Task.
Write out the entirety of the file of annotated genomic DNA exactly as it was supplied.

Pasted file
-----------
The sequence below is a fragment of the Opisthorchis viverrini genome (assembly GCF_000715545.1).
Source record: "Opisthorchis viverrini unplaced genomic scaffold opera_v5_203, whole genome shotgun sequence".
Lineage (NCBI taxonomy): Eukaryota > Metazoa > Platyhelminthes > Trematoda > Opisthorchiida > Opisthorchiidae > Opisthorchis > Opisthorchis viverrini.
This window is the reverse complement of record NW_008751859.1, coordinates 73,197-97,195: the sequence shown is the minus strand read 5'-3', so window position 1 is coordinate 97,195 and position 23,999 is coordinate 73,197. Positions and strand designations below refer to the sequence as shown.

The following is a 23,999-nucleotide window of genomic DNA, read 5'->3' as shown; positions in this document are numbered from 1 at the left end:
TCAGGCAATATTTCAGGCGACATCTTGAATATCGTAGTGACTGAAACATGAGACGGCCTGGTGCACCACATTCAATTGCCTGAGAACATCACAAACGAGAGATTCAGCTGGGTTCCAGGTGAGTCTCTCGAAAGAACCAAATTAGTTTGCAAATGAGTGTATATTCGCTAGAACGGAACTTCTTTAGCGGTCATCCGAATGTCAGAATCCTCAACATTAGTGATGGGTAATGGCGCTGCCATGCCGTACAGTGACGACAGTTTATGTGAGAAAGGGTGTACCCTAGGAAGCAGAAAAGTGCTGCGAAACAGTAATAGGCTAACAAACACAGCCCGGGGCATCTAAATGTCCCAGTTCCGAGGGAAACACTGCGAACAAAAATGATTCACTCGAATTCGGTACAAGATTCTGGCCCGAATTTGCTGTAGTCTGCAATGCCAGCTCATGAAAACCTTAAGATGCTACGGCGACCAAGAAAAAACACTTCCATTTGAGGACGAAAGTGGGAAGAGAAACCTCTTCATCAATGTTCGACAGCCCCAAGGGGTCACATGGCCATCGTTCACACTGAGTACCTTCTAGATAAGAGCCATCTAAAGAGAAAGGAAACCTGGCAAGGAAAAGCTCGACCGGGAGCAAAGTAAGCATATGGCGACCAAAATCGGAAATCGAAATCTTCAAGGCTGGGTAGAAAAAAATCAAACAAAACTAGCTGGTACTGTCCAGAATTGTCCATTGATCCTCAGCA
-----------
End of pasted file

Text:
The sequence below is a fragment of the Opisthorchis viverrini genome (assembly GCF_000715545.1).
Source record: "Opisthorchis viverrini unplaced genomic scaffold opera_v5_203, whole genome shotgun sequence".
Lineage (NCBI taxonomy): Eukaryota > Metazoa > Platyhelminthes > Trematoda > Opisthorchiida > Opisthorchiidae > Opisthorchis > Opisthorchis viverrini.
This window is the reverse complement of record NW_008751859.1, coordinates 73,197-97,195: the sequence shown is the minus strand read 5'-3', so window position 1 is coordinate 97,195 and position 23,999 is coordinate 73,197. Positions and strand designations below refer to the sequence as shown.

The following is a 23,999-nucleotide window of genomic DNA, read 5'->3' as shown; positions in this document are numbered from 1 at the left end:
TCAGGCAATATTTCAGGCGACATCTTGAATATCGTAGTGACTGAAACATGAGACGGCCTGGTGCACCACATTCAATTGCCTGAGAACATCACAAACGAGAGATTCAGCTGGGTTCCAGGTGAGTCTCTCGAAAGAACCAAATTAGTTTGCAAATGAGTGTATATTCGCTAGAACGGAACTTCTTTAGCGGTCATCCGAATGTCAGAATCCTCAACATTAGTGATGGGTAATGGCGCTGCCATGCCGTACAGTGACGACAGTTTATGTGAGAAAGGGTGTACCCTAGGAAGCAGAAAAGTGCTGCGAAACAGTAATAGGCTAACAAACACAGCCCGGGGCATCTAAATGTCCCAGTTCCGAGGGAAACACTGCGAACAAAAATGATTCACTCGAATTCGGTACAAGATTCTGGCCCGAATTTGCTGTAGTCTGCAATGCCAGCTCATGAAAACCTTAAGATGCTACGGCGACCAAGAAAAAACACTTCCATTTGAGGACGAAAGTGGGAAGAGAAACCTCTTCATCAATGTTCGACAGCCCCAAGGGGTCACATGGCCATCGTTCACACTGAGTACCTTCTAGATAAGAGCCATCTAAAGAGAAAGGAAACCTGGCAAGGAAAAGCTCGACCGGGAGCAAAGTAAGCATATGGCGACCAAAATCGGAAATCGAAATCTTCAAGGCTGGGTAGAAAAAAATCAAACAAAACTAGCTGGTACTGTCCAGAATTGTCCATTGATCCTCAGCA